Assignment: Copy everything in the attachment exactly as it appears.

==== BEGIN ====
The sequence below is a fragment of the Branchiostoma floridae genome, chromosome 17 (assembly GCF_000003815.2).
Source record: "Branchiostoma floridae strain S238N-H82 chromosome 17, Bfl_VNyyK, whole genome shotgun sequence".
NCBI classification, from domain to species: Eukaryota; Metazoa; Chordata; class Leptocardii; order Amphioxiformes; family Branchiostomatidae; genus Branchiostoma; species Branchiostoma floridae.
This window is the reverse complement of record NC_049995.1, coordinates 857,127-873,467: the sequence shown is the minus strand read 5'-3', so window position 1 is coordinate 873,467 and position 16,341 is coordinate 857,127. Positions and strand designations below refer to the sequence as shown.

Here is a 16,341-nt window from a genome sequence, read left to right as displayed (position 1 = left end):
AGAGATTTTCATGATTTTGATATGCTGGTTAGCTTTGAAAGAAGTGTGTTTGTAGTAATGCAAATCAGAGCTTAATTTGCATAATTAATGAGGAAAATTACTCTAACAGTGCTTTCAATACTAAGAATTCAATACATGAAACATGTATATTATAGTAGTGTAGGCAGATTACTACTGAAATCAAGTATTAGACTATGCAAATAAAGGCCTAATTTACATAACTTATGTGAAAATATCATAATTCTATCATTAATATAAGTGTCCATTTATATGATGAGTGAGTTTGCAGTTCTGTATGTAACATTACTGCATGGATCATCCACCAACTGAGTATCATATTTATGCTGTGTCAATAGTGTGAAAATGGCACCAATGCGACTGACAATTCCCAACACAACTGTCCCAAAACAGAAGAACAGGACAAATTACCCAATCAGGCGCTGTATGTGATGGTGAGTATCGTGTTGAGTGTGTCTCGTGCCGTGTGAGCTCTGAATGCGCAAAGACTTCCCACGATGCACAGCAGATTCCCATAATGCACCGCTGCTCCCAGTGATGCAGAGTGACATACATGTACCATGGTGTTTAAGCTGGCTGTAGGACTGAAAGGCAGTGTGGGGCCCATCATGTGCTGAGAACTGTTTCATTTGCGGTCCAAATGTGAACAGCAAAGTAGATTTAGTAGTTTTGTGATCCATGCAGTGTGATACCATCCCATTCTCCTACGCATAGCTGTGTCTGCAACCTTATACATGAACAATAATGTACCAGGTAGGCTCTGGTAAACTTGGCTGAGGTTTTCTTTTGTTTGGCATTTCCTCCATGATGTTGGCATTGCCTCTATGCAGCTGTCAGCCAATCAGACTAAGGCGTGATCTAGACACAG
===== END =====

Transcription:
The sequence below is a fragment of the Branchiostoma floridae genome, chromosome 17 (assembly GCF_000003815.2).
Source record: "Branchiostoma floridae strain S238N-H82 chromosome 17, Bfl_VNyyK, whole genome shotgun sequence".
NCBI classification, from domain to species: Eukaryota; Metazoa; Chordata; class Leptocardii; order Amphioxiformes; family Branchiostomatidae; genus Branchiostoma; species Branchiostoma floridae.
This window is the reverse complement of record NC_049995.1, coordinates 857,127-873,467: the sequence shown is the minus strand read 5'-3', so window position 1 is coordinate 873,467 and position 16,341 is coordinate 857,127. Positions and strand designations below refer to the sequence as shown.

Here is a 16,341-nt window from a genome sequence, read left to right as displayed (position 1 = left end):
AGAGATTTTCATGATTTTGATATGCTGGTTAGCTTTGAAAGAAGTGTGTTTGTAGTAATGCAAATCAGAGCTTAATTTGCATAATTAATGAGGAAAATTACTCTAACAGTGCTTTCAATACTAAGAATTCAATACATGAAACATGTATATTATAGTAGTGTAGGCAGATTACTACTGAAATCAAGTATTAGACTATGCAAATAAAGGCCTAATTTACATAACTTATGTGAAAATATCATAATTCTATCATTAATATAAGTGTCCATTTATATGATGAGTGAGTTTGCAGTTCTGTATGTAACATTACTGCATGGATCATCCACCAACTGAGTATCATATTTATGCTGTGTCAATAGTGTGAAAATGGCACCAATGCGACTGACAATTCCCAACACAACTGTCCCAAAACAGAAGAACAGGACAAATTACCCAATCAGGCGCTGTATGTGATGGTGAGTATCGTGTTGAGTGTGTCTCGTGCCGTGTGAGCTCTGAATGCGCAAAGACTTCCCACGATGCACAGCAGATTCCCATAATGCACCGCTGCTCCCAGTGATGCAGAGTGACATACATGTACCATGGTGTTTAAGCTGGCTGTAGGACTGAAAGGCAGTGTGGGGCCCATCATGTGCTGAGAACTGTTTCATTTGCGGTCCAAATGTGAACAGCAAAGTAGATTTAGTAGTTTTGTGATCCATGCAGTGTGATACCATCCCATTCTCCTACGCATAGCTGTGTCTGCAACCTTATACATGAACAATAATGTACCAGGTAGGCTCTGGTAAACTTGGCTGAGGTTTTCTTTTGTTTGGCATTTCCTCCATGATGTTGGCATTGCCTCTATGCAGCTGTCAGCCAATCAGACTAAGGCGTGATCTAGACACAG